Thursday, July 13, 2006

Bumper Sticker Economics

Dave at First State Politics, who has developed a fixation on the Laffer Curve, reprinted this graphic with the comment:
This chart from the Treasury Department says it all:
Actually, the chart says very little. It has six data points with two dates superimposed, to give the impression that a single event in 2003 can be considered the cause of the revenue number in 2005.
A more instructive chart might include a second set of data points for expenditures, which would then (inconveniently) yield the record deficits racked up under President Bush.
For those interested in something a little more sophisticated than bumper sticker economics, try the site Economist's View, which today features a critique of what is referred to as "dynamic scoring," in which revenue projections are goosed upwards to include the magical restorative effects of tax cuts:
Tax cuts do not pay for themselves. Economists of all stripes have consistently found that tax cuts do not generate enough growth to fully pay for themselves. In fact, cost estimates that incorporate macroeconomic feedback from tax cuts are reasonably close to conventional cost estimates that ignore such feedback. ... The Administration’s own estimates published in the Mid-Session Review indicate that, even with favorable assumptions, dynamic feedback would pay for less than 10 percent of the cost of making the tax cuts permanent.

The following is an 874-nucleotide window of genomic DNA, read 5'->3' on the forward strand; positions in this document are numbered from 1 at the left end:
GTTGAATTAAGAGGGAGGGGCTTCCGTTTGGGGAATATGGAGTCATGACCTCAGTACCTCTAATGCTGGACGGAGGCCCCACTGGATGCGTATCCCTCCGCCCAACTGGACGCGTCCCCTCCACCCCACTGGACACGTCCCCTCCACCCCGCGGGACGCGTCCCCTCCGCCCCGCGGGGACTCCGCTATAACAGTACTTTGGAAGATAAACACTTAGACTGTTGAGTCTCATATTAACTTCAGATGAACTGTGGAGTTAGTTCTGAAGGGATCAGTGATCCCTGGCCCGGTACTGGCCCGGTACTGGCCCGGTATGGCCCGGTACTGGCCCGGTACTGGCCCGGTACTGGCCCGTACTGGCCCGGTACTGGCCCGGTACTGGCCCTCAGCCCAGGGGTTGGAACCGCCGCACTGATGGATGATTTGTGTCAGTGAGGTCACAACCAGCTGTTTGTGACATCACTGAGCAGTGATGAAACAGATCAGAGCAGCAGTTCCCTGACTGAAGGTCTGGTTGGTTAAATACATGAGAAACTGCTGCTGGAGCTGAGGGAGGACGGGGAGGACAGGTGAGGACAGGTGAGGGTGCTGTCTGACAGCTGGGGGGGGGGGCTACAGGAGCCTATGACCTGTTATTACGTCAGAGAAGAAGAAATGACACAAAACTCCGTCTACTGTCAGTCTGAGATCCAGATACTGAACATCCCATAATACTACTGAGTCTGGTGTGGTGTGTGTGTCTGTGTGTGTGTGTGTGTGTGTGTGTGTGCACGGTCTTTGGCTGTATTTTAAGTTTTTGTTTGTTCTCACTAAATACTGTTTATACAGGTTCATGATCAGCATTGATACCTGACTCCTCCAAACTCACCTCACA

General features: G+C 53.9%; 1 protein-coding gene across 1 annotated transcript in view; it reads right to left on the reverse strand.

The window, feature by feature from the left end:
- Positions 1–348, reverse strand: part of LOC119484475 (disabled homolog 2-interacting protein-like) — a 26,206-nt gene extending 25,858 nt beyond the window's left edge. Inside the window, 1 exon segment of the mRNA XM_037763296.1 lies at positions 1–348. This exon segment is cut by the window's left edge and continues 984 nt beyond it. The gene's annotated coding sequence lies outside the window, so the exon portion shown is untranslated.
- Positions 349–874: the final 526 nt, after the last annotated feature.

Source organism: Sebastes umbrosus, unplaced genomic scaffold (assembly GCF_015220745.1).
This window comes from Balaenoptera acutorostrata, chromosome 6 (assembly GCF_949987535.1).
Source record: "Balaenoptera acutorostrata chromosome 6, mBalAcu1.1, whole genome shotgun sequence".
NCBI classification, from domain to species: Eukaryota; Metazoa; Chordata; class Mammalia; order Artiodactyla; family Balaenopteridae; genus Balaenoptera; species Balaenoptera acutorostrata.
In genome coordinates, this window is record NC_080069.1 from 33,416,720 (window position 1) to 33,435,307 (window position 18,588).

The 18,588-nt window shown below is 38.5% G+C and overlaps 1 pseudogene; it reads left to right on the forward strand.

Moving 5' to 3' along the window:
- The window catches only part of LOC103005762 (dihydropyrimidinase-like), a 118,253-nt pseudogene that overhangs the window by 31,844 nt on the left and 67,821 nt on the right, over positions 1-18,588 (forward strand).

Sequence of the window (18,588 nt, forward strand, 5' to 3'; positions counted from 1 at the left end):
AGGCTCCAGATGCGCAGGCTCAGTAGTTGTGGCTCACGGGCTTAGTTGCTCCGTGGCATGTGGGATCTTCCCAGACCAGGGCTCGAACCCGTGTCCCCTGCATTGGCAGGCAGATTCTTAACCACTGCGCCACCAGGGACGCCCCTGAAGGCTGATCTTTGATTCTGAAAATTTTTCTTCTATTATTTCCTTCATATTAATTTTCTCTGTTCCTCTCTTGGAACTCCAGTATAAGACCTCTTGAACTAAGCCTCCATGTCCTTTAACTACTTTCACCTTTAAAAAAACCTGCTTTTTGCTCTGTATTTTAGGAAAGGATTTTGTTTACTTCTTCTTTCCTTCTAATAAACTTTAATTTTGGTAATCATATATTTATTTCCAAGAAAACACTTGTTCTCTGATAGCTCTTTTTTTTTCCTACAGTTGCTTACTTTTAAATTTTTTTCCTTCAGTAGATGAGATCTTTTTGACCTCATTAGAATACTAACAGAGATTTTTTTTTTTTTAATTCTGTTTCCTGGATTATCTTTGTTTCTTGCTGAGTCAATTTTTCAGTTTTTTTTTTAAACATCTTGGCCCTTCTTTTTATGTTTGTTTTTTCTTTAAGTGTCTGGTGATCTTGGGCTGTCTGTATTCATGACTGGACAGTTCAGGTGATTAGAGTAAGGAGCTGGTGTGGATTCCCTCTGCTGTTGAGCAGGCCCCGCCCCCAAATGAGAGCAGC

For those who wish to understand the effects of tax cuts on revenues, I recommend this Congressional Budget Office report with the ungainly title, Analyzing the Economic and Budgetary Effects of a 10 Percent Cut in Income Tax Rates.
Or if you prefer the bumper sticker version, try this comment from fellow blogger Stygius:
Deficit spending increases the deficit. There.

14 Comments:

Blogger FirstState said...

Hey, Tom. Thanks for visiting the site.

I will give you this: the chart was an administration chart, which told you what they wanted you to know.

I will take exception to a few points you make:

#1 - The issue here is revenue, not expenditures or the deficit. The main question is this -- Is this revenue growth evidence that supply-side tax cuts work?

#2 - revenue projections are goosed upwards to include the magical restorative effects of tax cuts:

It's not necessary to talk about projections when we have actual data for most of '04,'05 and most of '06. I agree that revenue projections have become very hard to make given the volatility.

I would disagree also with the fact that tax cuts, or more specifically tax rates, do not justify themselves. The GDP growth we've seen since the tax cuts has been consistently in the 4% range. Productivity is up, overall compensation is rising faster in the 00's than it did in the 90's, unemployment is below "full employment", and the budget deficit will be at around 2.3% of GDP, lower than 17 of the last 25 years according to the WSJ.

Also, look at the relationship between tax rates and GDP growth in, say, Sweden vs. Hong Kong.

Unless someone can give me some solid evidence that tax cuts didn't cause this eruption in positive economic data, I'm going to stay with my opinion.